7 thoughts on “Couchsurfing – A New Way to Travel: but is it Safe?

  1. I always found couchsurfing to be safe. The key is too contact the people before hand and sort of feel them out. Picking verified people is also a really big help too!

  2. Sounds like a great way to get your stuff stolen. I wonder how many people have lost stuff through these arrangements. I could never trust some random with the keys to my place, even if they have spent a little time getting “vouched for”… sooner or later, I’d wake up and things would be gone.

  3. Hey, I found your blog because its name is similar to mine! This post is intriguing and I’m going to check out that website. Budget Travel did an article on house swapping and the author specifically addrsesed theft. She said she left her laptop on the table for them to use and no, nothing was every stolen! :)

  4. I’ve done a reasonable amount of couchsurfing and would say that it’s essentially completely safe. There have been a few people who have abused the system, but their prescense is so small as to be entirely insignificant.

    The people who have abused the system had almost exclusively really scarce profiles and no contacts, or just contacted couchsurfers last-minute by email. Most couchsurfers have at least a few contacts who are ‘friends’ with them or have left a reference (like facebook, but you can see everyone’s profile)
    To create this with bad intention would be a) really time-consuming and b) a really ineffective way of stealing anyway! Besides, users are monitored for that kind of thing.

    What I’m trying to put across is that the kind of person to steal from you or attack you just isn’t the kind of person open-minded enough to want to couchsurf.

    When you meet someone, you write on their profile a ‘reference’. So you can see what kind of person you’ll be hosting/staying with.

    As for leaving couchsurfers your keys, this isn’t expected at all of a host, but some feel comfortable with it. The host can set any rules they want eg. when to come back etc. so it doesn’t interrupt your life too much.

    To reply to realist’s question, I can tell you that in the last week there were 21,424 real-life introductions, of which 28 were negative. (http://www.couchsurfing.com/mission_stats.html) Negative could be anything, so that doesn’t mean anything major happened, but you can see the statistics show that bad experiences are extremely rare! Of course there’s a risk, but nothing in life is risk free! If you hosted 1,000 people, approximately ONE of these, statistically, would be a negative experience, and most probably just negative in an irritating way.

    And finally, couchsurfing is a great way to meet really cool people, experience new cultures, and have fun! That’s from personal experience!

    Conclusion: have some faith in humanity! :-)

  5. I’ve hosted at least 15 sets of couchsurfers in groups of 2 to 4 and never had a single safety issue or theft problem. The majority of my experiences have been with students from other Europe or China who are spending what many of them consider a dream vacation road tripping across the United States. The vast majority of these people are in awe of the US and are genuinely interested in having literally the time of their lives in what some consider a limited opportunity to come here.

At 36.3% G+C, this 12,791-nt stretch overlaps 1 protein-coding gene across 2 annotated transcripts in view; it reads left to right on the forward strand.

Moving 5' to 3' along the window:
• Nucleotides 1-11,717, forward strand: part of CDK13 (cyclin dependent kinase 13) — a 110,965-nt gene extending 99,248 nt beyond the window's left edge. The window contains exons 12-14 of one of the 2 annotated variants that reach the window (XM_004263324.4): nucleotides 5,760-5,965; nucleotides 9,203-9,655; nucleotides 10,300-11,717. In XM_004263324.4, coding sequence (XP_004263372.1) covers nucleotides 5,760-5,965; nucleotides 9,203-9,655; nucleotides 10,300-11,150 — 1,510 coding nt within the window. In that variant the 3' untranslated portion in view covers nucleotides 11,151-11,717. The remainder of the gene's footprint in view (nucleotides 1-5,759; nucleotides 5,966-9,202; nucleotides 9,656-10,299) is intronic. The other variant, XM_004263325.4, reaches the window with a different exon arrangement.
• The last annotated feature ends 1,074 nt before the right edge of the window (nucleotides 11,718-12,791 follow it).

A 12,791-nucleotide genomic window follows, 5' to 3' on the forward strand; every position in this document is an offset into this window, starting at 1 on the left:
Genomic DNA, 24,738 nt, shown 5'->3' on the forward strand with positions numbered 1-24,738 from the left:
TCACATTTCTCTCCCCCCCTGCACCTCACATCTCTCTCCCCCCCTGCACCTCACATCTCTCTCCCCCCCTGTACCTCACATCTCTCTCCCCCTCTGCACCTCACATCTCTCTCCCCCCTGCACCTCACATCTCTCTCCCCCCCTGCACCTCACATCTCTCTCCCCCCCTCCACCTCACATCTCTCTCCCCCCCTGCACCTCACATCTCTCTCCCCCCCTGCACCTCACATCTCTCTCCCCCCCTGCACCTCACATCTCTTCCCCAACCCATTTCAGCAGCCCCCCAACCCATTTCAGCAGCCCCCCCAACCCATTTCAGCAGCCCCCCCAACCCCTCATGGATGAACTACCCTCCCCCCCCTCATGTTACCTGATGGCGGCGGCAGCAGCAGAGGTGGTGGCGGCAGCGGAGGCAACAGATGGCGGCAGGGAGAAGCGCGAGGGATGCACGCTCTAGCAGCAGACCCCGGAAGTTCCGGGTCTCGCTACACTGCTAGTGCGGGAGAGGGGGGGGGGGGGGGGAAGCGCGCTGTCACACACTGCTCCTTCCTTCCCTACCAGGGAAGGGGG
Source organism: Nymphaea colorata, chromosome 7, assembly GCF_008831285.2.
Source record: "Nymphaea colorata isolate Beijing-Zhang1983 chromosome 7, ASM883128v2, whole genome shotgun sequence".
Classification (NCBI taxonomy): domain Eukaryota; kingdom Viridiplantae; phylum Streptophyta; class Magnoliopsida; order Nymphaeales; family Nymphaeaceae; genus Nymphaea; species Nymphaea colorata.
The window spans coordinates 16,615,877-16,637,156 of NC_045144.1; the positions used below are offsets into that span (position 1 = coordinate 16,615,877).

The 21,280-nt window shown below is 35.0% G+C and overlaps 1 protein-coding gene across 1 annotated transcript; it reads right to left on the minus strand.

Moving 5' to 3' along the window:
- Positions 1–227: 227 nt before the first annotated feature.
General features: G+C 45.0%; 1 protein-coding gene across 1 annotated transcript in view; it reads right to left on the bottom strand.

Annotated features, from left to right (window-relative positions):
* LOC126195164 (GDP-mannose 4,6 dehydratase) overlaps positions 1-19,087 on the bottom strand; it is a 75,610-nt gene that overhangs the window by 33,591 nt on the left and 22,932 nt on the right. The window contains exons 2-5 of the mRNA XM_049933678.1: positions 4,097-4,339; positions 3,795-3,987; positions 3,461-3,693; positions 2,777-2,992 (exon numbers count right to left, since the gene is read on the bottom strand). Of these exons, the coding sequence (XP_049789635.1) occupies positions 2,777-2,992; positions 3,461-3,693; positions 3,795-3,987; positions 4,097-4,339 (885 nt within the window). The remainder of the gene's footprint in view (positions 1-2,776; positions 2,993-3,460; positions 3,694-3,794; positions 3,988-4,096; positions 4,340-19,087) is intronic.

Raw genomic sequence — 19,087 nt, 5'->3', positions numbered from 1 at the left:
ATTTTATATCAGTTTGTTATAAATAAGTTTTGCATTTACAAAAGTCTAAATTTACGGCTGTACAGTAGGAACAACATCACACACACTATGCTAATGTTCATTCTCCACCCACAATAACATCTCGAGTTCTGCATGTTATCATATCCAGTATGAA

As Nomadic Matt wrote, the trick is to just feel them out before you invite them into your house. Some of my friends are horrified that I would participate, and others think it’s the coolest thing ever. It’s not for everyone. For me, this isn’t really about letting strangers stay in my home for nothing. It’s about meeting new friends, understanding cultures, and just enjoying people. The phrase I often hear from couchsurfers is that “CouchSurfing is renewing my faith in humanity”. Not only is that true for me, I can honestly tell you that somehow inviting, and then befriending people from around this world is one of the most spiritually satisfying things I have ever done.

  6. The idea behind CS is beautiful. However, as somebody pointed out, the trend CSers are taking is sort of ruining it, in my opinion. More and more you hear about sketchy stories, or hosts who only cares about a free couch, and not about meeting locals, learning the culture, get immersed. So I looked for other sites and all of them looked boring and not well-kept, except for Tripping.com which is still growing. The website looks like they’re actually moving with times, and their focus on safety [they have TripSafe and an emergency line] makes me feel better about meeting and hosting strangers. So far, best traveling site, i’d give it a try.

  7. I think it’s safe… as previously stated, feel the person out before anything. Add them on Facebook if you like and look down their time line if that’s what it takes.

    Personally I have hosted about 5 people within the last month with many more to come…. I haven’t had any safety issues. In fact…. I have had things stolen from me by friends/family more often than a stranger…. Well a stranger has never stolen from my house so there… (Couch Surfer).

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